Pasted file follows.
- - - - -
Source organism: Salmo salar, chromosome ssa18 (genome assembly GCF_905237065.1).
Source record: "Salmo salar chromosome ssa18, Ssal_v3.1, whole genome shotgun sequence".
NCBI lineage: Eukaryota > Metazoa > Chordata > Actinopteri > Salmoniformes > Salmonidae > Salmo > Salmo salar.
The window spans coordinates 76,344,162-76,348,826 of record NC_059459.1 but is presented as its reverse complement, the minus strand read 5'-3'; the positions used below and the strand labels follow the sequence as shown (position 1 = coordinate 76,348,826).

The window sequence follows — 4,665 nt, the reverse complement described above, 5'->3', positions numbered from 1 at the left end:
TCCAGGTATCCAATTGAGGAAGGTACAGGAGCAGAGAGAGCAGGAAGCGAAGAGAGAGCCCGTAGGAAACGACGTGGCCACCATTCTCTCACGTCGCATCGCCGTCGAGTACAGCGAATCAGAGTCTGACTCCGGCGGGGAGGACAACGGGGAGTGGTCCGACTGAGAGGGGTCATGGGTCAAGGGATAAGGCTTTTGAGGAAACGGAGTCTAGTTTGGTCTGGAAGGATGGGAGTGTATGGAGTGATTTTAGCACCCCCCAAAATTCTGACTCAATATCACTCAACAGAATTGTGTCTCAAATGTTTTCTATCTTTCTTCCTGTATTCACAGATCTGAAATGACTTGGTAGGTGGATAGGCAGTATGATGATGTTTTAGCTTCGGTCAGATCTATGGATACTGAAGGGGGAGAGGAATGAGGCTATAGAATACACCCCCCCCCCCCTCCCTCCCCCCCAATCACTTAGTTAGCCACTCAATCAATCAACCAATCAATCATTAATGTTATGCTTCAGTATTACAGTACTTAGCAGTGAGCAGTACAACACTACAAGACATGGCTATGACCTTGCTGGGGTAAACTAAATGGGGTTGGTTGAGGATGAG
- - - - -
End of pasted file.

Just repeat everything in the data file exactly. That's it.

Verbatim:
Source organism: Salmo salar, chromosome ssa18 (genome assembly GCF_905237065.1).
Source record: "Salmo salar chromosome ssa18, Ssal_v3.1, whole genome shotgun sequence".
NCBI lineage: Eukaryota > Metazoa > Chordata > Actinopteri > Salmoniformes > Salmonidae > Salmo > Salmo salar.
The window spans coordinates 76,344,162-76,348,826 of record NC_059459.1 but is presented as its reverse complement, the minus strand read 5'-3'; the positions used below and the strand labels follow the sequence as shown (position 1 = coordinate 76,348,826).

The window sequence follows — 4,665 nt, the reverse complement described above, 5'->3', positions numbered from 1 at the left end:
TCCAGGTATCCAATTGAGGAAGGTACAGGAGCAGAGAGAGCAGGAAGCGAAGAGAGAGCCCGTAGGAAACGACGTGGCCACCATTCTCTCACGTCGCATCGCCGTCGAGTACAGCGAATCAGAGTCTGACTCCGGCGGGGAGGACAACGGGGAGTGGTCCGACTGAGAGGGGTCATGGGTCAAGGGATAAGGCTTTTGAGGAAACGGAGTCTAGTTTGGTCTGGAAGGATGGGAGTGTATGGAGTGATTTTAGCACCCCCCAAAATTCTGACTCAATATCACTCAACAGAATTGTGTCTCAAATGTTTTCTATCTTTCTTCCTGTATTCACAGATCTGAAATGACTTGGTAGGTGGATAGGCAGTATGATGATGTTTTAGCTTCGGTCAGATCTATGGATACTGAAGGGGGAGAGGAATGAGGCTATAGAATACACCCCCCCCCCCCTCCCTCCCCCCCAATCACTTAGTTAGCCACTCAATCAATCAACCAATCAATCATTAATGTTATGCTTCAGTATTACAGTACTTAGCAGTGAGCAGTACAACACTACAAGACATGGCTATGACCTTGCTGGGGTAAACTAAATGGGGTTGGTTGAGGATGAG